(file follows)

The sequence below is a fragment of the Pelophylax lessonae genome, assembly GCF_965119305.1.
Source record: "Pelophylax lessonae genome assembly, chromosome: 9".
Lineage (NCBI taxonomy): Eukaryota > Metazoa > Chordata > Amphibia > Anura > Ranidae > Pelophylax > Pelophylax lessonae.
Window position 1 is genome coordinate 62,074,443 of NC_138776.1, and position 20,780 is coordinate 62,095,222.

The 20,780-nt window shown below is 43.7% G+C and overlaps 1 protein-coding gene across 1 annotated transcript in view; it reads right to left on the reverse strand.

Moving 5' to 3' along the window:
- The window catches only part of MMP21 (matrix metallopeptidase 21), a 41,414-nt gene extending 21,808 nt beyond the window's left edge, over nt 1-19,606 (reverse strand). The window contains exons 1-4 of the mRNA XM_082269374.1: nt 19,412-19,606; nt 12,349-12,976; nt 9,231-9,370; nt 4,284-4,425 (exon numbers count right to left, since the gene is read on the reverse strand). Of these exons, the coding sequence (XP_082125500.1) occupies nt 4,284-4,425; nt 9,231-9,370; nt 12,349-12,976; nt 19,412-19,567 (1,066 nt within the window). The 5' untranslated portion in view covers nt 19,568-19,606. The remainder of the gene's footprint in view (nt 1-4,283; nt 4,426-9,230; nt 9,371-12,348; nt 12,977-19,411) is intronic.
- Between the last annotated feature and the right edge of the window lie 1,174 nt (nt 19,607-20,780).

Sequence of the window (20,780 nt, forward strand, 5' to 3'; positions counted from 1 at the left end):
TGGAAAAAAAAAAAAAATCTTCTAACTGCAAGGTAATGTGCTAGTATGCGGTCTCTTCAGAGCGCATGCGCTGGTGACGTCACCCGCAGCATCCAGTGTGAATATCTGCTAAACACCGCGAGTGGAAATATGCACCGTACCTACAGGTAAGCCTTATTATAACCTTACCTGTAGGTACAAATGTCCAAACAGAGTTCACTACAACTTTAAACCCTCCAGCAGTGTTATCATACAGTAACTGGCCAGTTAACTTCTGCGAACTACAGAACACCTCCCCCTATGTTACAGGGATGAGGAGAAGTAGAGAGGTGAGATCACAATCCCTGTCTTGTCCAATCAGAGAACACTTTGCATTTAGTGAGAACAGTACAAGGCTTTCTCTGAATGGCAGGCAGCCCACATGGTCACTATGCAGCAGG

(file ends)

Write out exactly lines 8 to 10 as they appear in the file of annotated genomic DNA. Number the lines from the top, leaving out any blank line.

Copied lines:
- Between the last annotated feature and the right edge of the window lie 1,174 nt (nt 19,607-20,780).

Sequence of the window (20,780 nt, forward strand, 5' to 3'; positions counted from 1 at the left end):
TGGAAAAAAAAAAAAAATCTTCTAACTGCAAGGTAATGTGCTAGTATGCGGTCTCTTCAGAGCGCATGCGCTGGTGACGTCACCCGCAGCATCCAGTGTGAATATCTGCTAAACACCGCGAGTGGAAATATGCACCGTACCTACAGGTAAGCCTTATTATAACCTTACCTGTAGGTACAAATGTCCAAACAGAGTTCACTACAACTTTAAACCCTCCAGCAGTGTTATCATACAGTAACTGGCCAGTTAACTTCTGCGAACTACAGAACACCTCCCCCTATGTTACAGGGATGAGGAGAAGTAGAGAGGTGAGATCACAATCCCTGTCTTGTCCAATCAGAGAACACTTTGCATTTAGTGAGAACAGTACAAGGCTTTCTCTGAATGGCAGGCAGCCCACATGGTCACTATGCAGCAGG